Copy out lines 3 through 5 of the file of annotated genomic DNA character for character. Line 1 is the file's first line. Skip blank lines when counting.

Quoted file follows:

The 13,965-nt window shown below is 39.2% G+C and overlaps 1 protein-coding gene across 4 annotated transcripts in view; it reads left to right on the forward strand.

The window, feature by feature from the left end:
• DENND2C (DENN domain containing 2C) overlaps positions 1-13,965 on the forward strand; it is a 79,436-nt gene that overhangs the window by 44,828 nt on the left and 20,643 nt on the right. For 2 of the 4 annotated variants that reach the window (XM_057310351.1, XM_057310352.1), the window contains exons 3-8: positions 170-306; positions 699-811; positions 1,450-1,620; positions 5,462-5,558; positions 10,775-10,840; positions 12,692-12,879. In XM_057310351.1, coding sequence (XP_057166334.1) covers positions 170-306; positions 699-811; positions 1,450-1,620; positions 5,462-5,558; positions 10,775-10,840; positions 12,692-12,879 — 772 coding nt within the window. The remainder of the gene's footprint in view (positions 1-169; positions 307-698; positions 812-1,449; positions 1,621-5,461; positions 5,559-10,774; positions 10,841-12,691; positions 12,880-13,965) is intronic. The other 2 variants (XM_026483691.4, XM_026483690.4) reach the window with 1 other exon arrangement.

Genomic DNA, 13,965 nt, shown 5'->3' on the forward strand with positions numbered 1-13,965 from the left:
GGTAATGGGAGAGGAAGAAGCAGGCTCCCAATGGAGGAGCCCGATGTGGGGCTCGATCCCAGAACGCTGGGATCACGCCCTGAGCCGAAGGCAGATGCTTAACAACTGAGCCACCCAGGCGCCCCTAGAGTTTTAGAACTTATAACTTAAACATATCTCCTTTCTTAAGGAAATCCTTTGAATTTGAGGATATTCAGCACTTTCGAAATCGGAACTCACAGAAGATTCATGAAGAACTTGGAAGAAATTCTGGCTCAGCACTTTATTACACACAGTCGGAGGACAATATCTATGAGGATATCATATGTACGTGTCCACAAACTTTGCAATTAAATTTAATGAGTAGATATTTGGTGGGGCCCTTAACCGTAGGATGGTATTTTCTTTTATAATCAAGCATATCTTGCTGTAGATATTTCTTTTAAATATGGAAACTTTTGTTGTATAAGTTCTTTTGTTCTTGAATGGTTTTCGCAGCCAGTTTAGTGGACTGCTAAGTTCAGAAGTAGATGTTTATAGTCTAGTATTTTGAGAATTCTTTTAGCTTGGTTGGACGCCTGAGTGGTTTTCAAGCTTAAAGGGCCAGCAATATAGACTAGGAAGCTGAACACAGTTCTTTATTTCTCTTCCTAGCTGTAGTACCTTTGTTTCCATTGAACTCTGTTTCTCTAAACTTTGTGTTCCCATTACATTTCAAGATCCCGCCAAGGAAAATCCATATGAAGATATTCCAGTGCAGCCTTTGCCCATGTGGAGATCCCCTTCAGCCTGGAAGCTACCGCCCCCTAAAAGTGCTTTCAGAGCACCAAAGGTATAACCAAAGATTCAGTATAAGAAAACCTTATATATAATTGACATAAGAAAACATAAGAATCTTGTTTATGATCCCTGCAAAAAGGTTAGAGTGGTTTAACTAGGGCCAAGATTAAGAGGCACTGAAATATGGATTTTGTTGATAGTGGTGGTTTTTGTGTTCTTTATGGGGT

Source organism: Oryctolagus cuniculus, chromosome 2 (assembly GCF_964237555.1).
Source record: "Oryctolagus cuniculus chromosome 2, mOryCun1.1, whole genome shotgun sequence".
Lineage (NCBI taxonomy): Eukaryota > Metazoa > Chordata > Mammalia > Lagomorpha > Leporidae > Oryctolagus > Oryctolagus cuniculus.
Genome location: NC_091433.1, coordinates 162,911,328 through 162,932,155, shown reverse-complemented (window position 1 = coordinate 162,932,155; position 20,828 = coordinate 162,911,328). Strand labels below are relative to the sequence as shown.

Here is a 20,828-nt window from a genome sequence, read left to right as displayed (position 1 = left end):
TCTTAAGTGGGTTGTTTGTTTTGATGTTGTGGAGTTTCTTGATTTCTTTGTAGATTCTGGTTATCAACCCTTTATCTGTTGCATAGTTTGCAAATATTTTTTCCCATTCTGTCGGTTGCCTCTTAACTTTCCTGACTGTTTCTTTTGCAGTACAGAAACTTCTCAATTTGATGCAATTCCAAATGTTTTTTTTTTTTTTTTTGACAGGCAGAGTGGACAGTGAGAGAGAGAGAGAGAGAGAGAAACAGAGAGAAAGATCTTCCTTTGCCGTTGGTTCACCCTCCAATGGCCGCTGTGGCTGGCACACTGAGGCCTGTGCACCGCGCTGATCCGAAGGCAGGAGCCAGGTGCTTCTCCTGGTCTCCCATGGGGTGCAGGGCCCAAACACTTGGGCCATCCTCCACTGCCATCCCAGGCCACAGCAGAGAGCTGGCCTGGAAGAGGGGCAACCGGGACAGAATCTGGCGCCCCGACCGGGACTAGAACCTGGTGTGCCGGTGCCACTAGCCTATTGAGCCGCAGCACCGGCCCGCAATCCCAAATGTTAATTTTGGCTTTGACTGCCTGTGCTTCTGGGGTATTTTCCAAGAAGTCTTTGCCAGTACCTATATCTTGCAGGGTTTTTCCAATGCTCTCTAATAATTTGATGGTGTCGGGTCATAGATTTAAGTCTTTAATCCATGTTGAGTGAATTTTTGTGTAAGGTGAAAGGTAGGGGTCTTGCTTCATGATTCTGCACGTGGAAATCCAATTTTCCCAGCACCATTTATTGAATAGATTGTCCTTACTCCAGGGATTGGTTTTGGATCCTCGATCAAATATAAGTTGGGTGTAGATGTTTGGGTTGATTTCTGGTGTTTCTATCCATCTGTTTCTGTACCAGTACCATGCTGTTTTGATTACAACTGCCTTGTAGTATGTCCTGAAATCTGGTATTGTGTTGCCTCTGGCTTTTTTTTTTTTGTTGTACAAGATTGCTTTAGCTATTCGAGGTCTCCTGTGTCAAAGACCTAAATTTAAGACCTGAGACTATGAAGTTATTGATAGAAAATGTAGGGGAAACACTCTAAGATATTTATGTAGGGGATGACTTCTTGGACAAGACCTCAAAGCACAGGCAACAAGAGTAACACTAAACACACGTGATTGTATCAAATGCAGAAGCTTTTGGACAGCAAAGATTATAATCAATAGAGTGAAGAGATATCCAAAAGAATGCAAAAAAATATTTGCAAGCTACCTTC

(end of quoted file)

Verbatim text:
• DENND2C (DENN domain containing 2C) overlaps positions 1-13,965 on the forward strand; it is a 79,436-nt gene that overhangs the window by 44,828 nt on the left and 20,643 nt on the right. For 2 of the 4 annotated variants that reach the window (XM_057310351.1, XM_057310352.1), the window contains exons 3-8: positions 170-306; positions 699-811; positions 1,450-1,620; positions 5,462-5,558; positions 10,775-10,840; positions 12,692-12,879. In XM_057310351.1, coding sequence (XP_057166334.1) covers positions 170-306; positions 699-811; positions 1,450-1,620; positions 5,462-5,558; positions 10,775-10,840; positions 12,692-12,879 — 772 coding nt within the window. The remainder of the gene's footprint in view (positions 1-169; positions 307-698; positions 812-1,449; positions 1,621-5,461; positions 5,559-10,774; positions 10,841-12,691; positions 12,880-13,965) is intronic. The other 2 variants (XM_026483691.4, XM_026483690.4) reach the window with 1 other exon arrangement.

Genomic DNA, 13,965 nt, shown 5'->3' on the forward strand with positions numbered 1-13,965 from the left:
GGTAATGGGAGAGGAAGAAGCAGGCTCCCAATGGAGGAGCCCGATGTGGGGCTCGATCCCAGAACGCTGGGATCACGCCCTGAGCCGAAGGCAGATGCTTAACAACTGAGCCACCCAGGCGCCCCTAGAGTTTTAGAACTTATAACTTAAACATATCTCCTTTCTTAAGGAAATCCTTTGAATTTGAGGATATTCAGCACTTTCGAAATCGGAACTCACAGAAGATTCATGAAGAACTTGGAAGAAATTCTGGCTCAGCACTTTATTACACACAGTCGGAGGACAATATCTATGAGGATATCATATGTACGTGTCCACAAACTTTGCAATTAAATTTAATGAGTAGATATTTGGTGGGGCCCTTAACCGTAGGATGGTATTTTCTTTTATAATCAAGCATATCTTGCTGTAGATATTTCTTTTAAATATGGAAACTTTTGTTGTATAAGTTCTTTTGTTCTTGAATGGTTTTCGCAGCCAGTTTAGTGGACTGCTAAGTTCAGAAGTAGATGTTTATAGTCTAGTATTTTGAGAATTCTTTTAGCTTGGTTGGACGCCTGAGTGGTTTTCAAGCTTAAAGGGCCAGCAATATAGACTAGGAAGCTGAACACAGTTCTTTATTTCTCTTCCTAGCTGTAGTACCTTTGTTTCCATTGAACTCTGTTTCTCTAAACTTTGTGTTCCCATTACATTTCAAGATCCCGCCAAGGAAAATCCATATGAAGATATTCCAGTGCAGCCTTTGCCCATGTGGAGATCCCCTTCAGCCTGGAAGCTACCGCCCCCTAAAAGTGCTTTCAGAGCACCAAAGGTATAACCAAAGATTCAGTATAAGAAAACCTTATATATAATTGACATAAGAAAACATAAGAATCTTGTTTATGATCCCTGCAAAAAGGTTAGAGTGGTTTAACTAGGGCCAAGATTAAGAGGCACTGAAATATGGATTTTGTTGATAGTGGTGGTTTTTGTGTTCTTTATGGGGT